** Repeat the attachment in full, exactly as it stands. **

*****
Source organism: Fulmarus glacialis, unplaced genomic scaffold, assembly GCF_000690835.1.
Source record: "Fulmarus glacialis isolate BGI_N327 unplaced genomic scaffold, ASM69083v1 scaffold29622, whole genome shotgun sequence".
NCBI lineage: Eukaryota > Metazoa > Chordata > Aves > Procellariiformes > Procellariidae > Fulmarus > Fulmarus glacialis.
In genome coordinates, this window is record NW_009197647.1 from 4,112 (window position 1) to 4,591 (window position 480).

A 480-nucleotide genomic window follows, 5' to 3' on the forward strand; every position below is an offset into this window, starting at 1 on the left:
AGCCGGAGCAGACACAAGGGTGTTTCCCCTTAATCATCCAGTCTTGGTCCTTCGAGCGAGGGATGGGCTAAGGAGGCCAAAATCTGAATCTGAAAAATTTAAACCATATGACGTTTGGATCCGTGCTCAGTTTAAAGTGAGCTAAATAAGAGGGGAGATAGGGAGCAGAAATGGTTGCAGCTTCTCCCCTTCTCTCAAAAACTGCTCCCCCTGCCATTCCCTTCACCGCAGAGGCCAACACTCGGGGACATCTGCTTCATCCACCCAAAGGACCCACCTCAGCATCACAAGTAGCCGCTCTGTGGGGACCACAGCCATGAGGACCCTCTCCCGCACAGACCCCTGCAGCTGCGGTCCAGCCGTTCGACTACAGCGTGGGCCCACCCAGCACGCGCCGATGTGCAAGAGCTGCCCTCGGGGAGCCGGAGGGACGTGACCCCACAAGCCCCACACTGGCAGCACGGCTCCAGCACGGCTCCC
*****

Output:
Source organism: Fulmarus glacialis, unplaced genomic scaffold, assembly GCF_000690835.1.
Source record: "Fulmarus glacialis isolate BGI_N327 unplaced genomic scaffold, ASM69083v1 scaffold29622, whole genome shotgun sequence".
NCBI lineage: Eukaryota > Metazoa > Chordata > Aves > Procellariiformes > Procellariidae > Fulmarus > Fulmarus glacialis.
In genome coordinates, this window is record NW_009197647.1 from 4,112 (window position 1) to 4,591 (window position 480).

A 480-nucleotide genomic window follows, 5' to 3' on the forward strand; every position below is an offset into this window, starting at 1 on the left:
AGCCGGAGCAGACACAAGGGTGTTTCCCCTTAATCATCCAGTCTTGGTCCTTCGAGCGAGGGATGGGCTAAGGAGGCCAAAATCTGAATCTGAAAAATTTAAACCATATGACGTTTGGATCCGTGCTCAGTTTAAAGTGAGCTAAATAAGAGGGGAGATAGGGAGCAGAAATGGTTGCAGCTTCTCCCCTTCTCTCAAAAACTGCTCCCCCTGCCATTCCCTTCACCGCAGAGGCCAACACTCGGGGACATCTGCTTCATCCACCCAAAGGACCCACCTCAGCATCACAAGTAGCCGCTCTGTGGGGACCACAGCCATGAGGACCCTCTCCCGCACAGACCCCTGCAGCTGCGGTCCAGCCGTTCGACTACAGCGTGGGCCCACCCAGCACGCGCCGATGTGCAAGAGCTGCCCTCGGGGAGCCGGAGGGACGTGACCCCACAAGCCCCACACTGGCAGCACGGCTCCAGCACGGCTCCC